Homemade Tomato Sauce
It’s tomato harvest time here in my backyard, and as my mom says, we are up to our earballs. Each year at the beginning of September, I go through the same process of frantically calling upon friends and neighbors to please come with large bowls and take some home to enjoy. I also repeat the same ritual of attempting to make a large pot of sauce so I can preserve some of the garden goodness for the months ahead, but always with mixed results. This year, however, I decided to stop cutting corners and do it right: I grew more romas than slicers or cherry tomatoes, and went through and blanched, skinned, and seeded the tomatoes before putting them in the pot. I always cringe at the thought of getting rid of so much of each precious tomato, but it yielded a thick sauce free of skins and seeds that is worth sticking in the freezer for a colder month.
Because I love to get the most nutrition possible out of my food, I am always wary of any process that involves taking out a significant portion of the food (like skins and seeds) and then cooking it for many hours, so making sauce seems a bit antithetical to this principle. However, in this case, this food processing can actually boost the benefit of the food because of a little molecule called lycopene. Lycopene is a carotenoid, or substance that gives the tomato its red color. It is also found in other pink fruits such as watermelon, papaya, and guava, but the highest amount in the western diet is found in tomatoes.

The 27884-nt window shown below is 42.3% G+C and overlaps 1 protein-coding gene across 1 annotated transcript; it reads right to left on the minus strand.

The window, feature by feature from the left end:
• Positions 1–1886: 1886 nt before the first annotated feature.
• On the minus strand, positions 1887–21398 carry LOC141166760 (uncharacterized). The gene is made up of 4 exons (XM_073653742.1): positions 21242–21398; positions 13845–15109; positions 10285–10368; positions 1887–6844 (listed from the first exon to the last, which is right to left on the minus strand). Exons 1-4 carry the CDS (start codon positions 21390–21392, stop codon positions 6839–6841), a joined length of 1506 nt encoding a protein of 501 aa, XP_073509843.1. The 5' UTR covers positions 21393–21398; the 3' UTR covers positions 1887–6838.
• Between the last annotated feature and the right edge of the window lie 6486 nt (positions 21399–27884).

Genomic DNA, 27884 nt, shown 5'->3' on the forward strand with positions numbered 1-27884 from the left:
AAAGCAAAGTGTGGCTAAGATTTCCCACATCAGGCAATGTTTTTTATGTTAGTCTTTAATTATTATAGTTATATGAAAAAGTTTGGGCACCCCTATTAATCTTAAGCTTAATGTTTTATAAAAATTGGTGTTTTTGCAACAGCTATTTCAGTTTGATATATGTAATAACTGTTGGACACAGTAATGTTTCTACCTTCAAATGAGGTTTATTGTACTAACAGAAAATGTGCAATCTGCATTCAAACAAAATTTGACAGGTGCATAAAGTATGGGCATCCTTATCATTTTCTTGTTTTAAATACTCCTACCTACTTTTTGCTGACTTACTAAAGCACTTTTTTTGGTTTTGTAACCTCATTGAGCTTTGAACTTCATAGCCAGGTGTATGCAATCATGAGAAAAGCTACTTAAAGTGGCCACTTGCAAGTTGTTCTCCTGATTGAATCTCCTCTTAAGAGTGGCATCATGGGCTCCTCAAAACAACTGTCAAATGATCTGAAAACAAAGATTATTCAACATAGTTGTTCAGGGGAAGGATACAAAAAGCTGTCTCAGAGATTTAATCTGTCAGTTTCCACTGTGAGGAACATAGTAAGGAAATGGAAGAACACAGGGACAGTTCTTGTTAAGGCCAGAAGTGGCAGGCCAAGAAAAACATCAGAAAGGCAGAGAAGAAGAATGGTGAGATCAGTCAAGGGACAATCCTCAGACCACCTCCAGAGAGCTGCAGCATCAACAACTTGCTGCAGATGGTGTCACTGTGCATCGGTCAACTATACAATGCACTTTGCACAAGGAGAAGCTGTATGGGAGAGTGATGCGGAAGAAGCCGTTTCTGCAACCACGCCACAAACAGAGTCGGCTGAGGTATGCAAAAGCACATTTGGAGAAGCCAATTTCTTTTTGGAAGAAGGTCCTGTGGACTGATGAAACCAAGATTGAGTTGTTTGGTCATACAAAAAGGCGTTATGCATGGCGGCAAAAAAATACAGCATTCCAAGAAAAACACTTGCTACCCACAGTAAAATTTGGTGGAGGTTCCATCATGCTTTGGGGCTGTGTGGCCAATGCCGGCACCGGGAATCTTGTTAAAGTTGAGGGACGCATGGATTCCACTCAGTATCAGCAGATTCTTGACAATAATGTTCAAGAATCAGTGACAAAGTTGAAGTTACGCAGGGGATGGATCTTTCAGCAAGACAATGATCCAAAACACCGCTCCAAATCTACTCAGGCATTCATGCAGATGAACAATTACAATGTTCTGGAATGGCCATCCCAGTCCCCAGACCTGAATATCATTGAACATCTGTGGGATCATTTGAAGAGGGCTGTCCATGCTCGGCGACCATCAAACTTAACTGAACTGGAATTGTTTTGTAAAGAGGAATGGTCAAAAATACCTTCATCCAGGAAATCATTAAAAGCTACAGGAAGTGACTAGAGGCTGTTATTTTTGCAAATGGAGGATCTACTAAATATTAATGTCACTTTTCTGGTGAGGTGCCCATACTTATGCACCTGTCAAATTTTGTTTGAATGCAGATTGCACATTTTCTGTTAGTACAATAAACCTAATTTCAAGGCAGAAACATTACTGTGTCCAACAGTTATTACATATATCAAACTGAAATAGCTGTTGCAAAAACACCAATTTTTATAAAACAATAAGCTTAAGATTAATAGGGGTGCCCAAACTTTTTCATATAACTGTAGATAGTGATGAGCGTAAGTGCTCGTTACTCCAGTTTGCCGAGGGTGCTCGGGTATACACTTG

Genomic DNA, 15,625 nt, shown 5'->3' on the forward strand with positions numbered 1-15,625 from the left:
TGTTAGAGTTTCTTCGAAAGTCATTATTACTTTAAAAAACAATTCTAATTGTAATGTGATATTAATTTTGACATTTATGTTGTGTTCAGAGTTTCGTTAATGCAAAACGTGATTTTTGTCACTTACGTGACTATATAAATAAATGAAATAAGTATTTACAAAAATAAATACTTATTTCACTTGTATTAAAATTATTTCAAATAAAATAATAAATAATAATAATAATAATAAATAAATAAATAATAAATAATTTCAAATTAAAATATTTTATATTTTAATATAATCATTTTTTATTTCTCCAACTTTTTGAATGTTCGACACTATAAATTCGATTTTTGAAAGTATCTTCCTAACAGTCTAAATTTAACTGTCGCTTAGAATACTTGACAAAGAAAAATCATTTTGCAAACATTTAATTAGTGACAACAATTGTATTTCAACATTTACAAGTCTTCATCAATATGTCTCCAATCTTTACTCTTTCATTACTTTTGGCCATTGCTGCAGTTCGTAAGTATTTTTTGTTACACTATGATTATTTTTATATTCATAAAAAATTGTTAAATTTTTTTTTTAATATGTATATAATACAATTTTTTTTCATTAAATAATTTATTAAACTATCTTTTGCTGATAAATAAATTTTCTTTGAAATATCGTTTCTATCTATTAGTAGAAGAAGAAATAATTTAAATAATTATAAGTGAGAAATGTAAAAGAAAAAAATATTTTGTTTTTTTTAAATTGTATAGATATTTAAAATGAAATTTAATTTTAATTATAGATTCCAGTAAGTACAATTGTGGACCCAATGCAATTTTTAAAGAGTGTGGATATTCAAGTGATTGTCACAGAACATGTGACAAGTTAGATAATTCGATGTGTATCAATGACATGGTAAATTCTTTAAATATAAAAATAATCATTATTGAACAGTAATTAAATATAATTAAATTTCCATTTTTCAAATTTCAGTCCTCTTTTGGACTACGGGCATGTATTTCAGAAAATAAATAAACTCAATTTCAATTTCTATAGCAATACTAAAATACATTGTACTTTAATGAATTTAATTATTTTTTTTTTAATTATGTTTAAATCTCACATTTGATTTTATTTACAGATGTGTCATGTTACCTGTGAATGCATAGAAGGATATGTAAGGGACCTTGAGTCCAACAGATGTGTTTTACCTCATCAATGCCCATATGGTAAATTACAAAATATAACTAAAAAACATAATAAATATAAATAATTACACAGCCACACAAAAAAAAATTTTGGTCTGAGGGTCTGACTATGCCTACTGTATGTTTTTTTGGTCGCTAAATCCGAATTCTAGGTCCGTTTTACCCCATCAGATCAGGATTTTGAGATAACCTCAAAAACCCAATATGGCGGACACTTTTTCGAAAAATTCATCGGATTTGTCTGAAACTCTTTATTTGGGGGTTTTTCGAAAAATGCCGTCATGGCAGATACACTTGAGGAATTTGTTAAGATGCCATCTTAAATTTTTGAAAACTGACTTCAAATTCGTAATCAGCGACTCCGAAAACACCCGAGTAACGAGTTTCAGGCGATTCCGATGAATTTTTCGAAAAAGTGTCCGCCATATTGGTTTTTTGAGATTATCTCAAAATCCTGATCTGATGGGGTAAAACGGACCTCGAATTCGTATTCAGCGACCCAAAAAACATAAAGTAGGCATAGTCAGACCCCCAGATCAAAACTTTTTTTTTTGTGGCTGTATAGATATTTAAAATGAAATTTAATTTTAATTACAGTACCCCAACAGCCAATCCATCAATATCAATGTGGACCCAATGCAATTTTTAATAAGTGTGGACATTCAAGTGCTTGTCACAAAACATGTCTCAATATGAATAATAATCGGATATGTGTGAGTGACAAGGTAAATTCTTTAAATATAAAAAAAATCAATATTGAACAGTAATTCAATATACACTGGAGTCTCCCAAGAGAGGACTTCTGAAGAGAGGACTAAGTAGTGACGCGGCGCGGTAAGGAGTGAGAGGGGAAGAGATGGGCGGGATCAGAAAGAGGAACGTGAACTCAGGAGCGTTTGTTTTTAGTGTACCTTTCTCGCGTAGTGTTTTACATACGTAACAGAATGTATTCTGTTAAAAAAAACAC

In the body, lycopene acts as a powerful antioxidant, meaning it gives electrons to oxygen or other molecules that are missing an electron. Without an antioxidant these molecules then “steal” electrons from places like our DNA or cell membranes, causing damage to the tissues. Lycopene has been shown to be a more effective antioxidant than Vitamin E or beta carotene, and can help to prevent cancer of the liver, lung, prostate, breast, and colon. In cancer cells, it can arrest cells growth and promote cell death while having no effect on normal cells. It also has been shown to prevent inflammatory disease of the liver, heart and neurological systems.
Interestingly, there are two ways in which cooking helps boost the benefits of lycopene. First, by cooking out the water, the lycopene content becomes more concentrated, so you get more of it in each bite. For instance, in a raw tomato, you may get as little as 8.8 mcg/g of lycopene, whereas in tomato sauce, you may get as much as 131 mcg/g. Powdering and freeze drying tend to decrease the amount of lycopene and makes it very unstable, whereas freezing and heat processing stabilizes the lycopene. Also, there are two molecular forms of lycopene, called trans and cis. In a raw tomato, lycopene is in the trans form, while heat processing converts the lycopene to a cis form. The longer the cooking, the more of this conversion takes place. This cis form is more “bioavailable” to the body, meaning it is easier for it to utilize.